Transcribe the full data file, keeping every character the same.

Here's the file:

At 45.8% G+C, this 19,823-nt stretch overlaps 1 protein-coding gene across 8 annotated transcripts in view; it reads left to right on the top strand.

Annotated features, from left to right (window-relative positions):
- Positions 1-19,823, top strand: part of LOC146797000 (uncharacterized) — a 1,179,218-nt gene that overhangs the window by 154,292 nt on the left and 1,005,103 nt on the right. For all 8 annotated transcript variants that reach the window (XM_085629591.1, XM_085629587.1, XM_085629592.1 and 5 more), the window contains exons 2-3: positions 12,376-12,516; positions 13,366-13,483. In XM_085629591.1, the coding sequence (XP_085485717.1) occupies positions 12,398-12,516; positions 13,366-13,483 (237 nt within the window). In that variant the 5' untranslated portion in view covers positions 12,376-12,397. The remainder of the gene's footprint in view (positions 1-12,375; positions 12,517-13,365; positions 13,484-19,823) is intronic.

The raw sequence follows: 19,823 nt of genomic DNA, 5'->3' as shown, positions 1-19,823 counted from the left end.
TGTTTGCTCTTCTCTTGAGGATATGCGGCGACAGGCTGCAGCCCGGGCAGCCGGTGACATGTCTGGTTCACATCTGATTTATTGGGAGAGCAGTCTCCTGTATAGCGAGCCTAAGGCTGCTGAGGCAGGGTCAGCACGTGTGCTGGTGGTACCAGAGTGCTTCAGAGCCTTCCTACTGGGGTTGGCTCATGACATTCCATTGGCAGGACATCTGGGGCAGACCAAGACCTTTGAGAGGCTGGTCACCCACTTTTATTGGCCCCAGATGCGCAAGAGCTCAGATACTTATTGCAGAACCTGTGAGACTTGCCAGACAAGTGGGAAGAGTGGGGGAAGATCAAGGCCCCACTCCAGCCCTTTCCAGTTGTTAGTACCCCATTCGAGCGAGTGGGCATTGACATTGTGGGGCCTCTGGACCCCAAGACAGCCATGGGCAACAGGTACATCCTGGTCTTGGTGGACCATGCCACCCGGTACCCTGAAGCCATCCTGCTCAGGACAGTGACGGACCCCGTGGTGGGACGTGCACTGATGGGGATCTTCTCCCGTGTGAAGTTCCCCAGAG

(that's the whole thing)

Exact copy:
At 45.8% G+C, this 19,823-nt stretch overlaps 1 protein-coding gene across 8 annotated transcripts in view; it reads left to right on the top strand.

Annotated features, from left to right (window-relative positions):
- Positions 1-19,823, top strand: part of LOC146797000 (uncharacterized) — a 1,179,218-nt gene that overhangs the window by 154,292 nt on the left and 1,005,103 nt on the right. For all 8 annotated transcript variants that reach the window (XM_085629591.1, XM_085629587.1, XM_085629592.1 and 5 more), the window contains exons 2-3: positions 12,376-12,516; positions 13,366-13,483. In XM_085629591.1, the coding sequence (XP_085485717.1) occupies positions 12,398-12,516; positions 13,366-13,483 (237 nt within the window). In that variant the 5' untranslated portion in view covers positions 12,376-12,397. The remainder of the gene's footprint in view (positions 1-12,375; positions 12,517-13,365; positions 13,484-19,823) is intronic.

The raw sequence follows: 19,823 nt of genomic DNA, 5'->3' as shown, positions 1-19,823 counted from the left end.
TGTTTGCTCTTCTCTTGAGGATATGCGGCGACAGGCTGCAGCCCGGGCAGCCGGTGACATGTCTGGTTCACATCTGATTTATTGGGAGAGCAGTCTCCTGTATAGCGAGCCTAAGGCTGCTGAGGCAGGGTCAGCACGTGTGCTGGTGGTACCAGAGTGCTTCAGAGCCTTCCTACTGGGGTTGGCTCATGACATTCCATTGGCAGGACATCTGGGGCAGACCAAGACCTTTGAGAGGCTGGTCACCCACTTTTATTGGCCCCAGATGCGCAAGAGCTCAGATACTTATTGCAGAACCTGTGAGACTTGCCAGACAAGTGGGAAGAGTGGGGGAAGATCAAGGCCCCACTCCAGCCCTTTCCAGTTGTTAGTACCCCATTCGAGCGAGTGGGCATTGACATTGTGGGGCCTCTGGACCCCAAGACAGCCATGGGCAACAGGTACATCCTGGTCTTGGTGGACCATGCCACCCGGTACCCTGAAGCCATCCTGCTCAGGACAGTGACGGACCCCGTGGTGGGACGTGCACTGATGGGGATCTTCTCCCGTGTGAAGTTCCCCAGAG